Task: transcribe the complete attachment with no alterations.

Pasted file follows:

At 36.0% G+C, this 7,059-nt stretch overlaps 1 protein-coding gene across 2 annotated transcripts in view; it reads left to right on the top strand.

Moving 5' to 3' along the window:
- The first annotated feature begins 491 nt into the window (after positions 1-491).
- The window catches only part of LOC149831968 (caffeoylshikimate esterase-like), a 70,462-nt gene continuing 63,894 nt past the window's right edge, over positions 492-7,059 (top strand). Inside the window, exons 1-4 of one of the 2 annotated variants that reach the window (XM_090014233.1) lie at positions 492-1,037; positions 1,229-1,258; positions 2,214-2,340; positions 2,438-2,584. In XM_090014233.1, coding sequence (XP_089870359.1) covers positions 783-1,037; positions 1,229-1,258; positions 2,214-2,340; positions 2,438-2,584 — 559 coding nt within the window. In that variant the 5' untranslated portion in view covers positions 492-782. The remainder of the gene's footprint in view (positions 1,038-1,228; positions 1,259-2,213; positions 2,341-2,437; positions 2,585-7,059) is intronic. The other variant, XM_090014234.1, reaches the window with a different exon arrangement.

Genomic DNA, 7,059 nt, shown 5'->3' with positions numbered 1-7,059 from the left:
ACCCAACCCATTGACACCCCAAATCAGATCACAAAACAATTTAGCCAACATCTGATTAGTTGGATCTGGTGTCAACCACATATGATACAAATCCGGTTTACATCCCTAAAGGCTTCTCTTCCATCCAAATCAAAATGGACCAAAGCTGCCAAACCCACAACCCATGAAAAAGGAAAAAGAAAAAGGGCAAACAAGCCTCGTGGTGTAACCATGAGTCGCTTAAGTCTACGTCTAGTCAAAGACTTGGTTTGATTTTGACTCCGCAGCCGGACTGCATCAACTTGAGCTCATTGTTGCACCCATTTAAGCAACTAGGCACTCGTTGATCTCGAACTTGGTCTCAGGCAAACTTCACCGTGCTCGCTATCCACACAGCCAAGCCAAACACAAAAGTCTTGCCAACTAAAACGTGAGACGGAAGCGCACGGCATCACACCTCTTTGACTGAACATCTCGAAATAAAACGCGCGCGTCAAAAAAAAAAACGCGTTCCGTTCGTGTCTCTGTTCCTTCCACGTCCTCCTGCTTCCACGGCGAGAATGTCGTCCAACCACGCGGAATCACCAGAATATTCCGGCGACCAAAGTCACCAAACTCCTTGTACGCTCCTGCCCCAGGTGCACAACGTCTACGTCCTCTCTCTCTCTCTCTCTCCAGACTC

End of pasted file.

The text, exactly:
At 36.0% G+C, this 7,059-nt stretch overlaps 1 protein-coding gene across 2 annotated transcripts in view; it reads left to right on the top strand.

Moving 5' to 3' along the window:
- The first annotated feature begins 491 nt into the window (after positions 1-491).
- The window catches only part of LOC149831968 (caffeoylshikimate esterase-like), a 70,462-nt gene continuing 63,894 nt past the window's right edge, over positions 492-7,059 (top strand). Inside the window, exons 1-4 of one of the 2 annotated variants that reach the window (XM_090014233.1) lie at positions 492-1,037; positions 1,229-1,258; positions 2,214-2,340; positions 2,438-2,584. In XM_090014233.1, coding sequence (XP_089870359.1) covers positions 783-1,037; positions 1,229-1,258; positions 2,214-2,340; positions 2,438-2,584 — 559 coding nt within the window. In that variant the 5' untranslated portion in view covers positions 492-782. The remainder of the gene's footprint in view (positions 1,038-1,228; positions 1,259-2,213; positions 2,341-2,437; positions 2,585-7,059) is intronic. The other variant, XM_090014234.1, reaches the window with a different exon arrangement.

Genomic DNA, 7,059 nt, shown 5'->3' with positions numbered 1-7,059 from the left:
ACCCAACCCATTGACACCCCAAATCAGATCACAAAACAATTTAGCCAACATCTGATTAGTTGGATCTGGTGTCAACCACATATGATACAAATCCGGTTTACATCCCTAAAGGCTTCTCTTCCATCCAAATCAAAATGGACCAAAGCTGCCAAACCCACAACCCATGAAAAAGGAAAAAGAAAAAGGGCAAACAAGCCTCGTGGTGTAACCATGAGTCGCTTAAGTCTACGTCTAGTCAAAGACTTGGTTTGATTTTGACTCCGCAGCCGGACTGCATCAACTTGAGCTCATTGTTGCACCCATTTAAGCAACTAGGCACTCGTTGATCTCGAACTTGGTCTCAGGCAAACTTCACCGTGCTCGCTATCCACACAGCCAAGCCAAACACAAAAGTCTTGCCAACTAAAACGTGAGACGGAAGCGCACGGCATCACACCTCTTTGACTGAACATCTCGAAATAAAACGCGCGCGTCAAAAAAAAAAACGCGTTCCGTTCGTGTCTCTGTTCCTTCCACGTCCTCCTGCTTCCACGGCGAGAATGTCGTCCAACCACGCGGAATCACCAGAATATTCCGGCGACCAAAGTCACCAAACTCCTTGTACGCTCCTGCCCCAGGTGCACAACGTCTACGTCCTCTCTCTCTCTCTCTCTCCAGACTC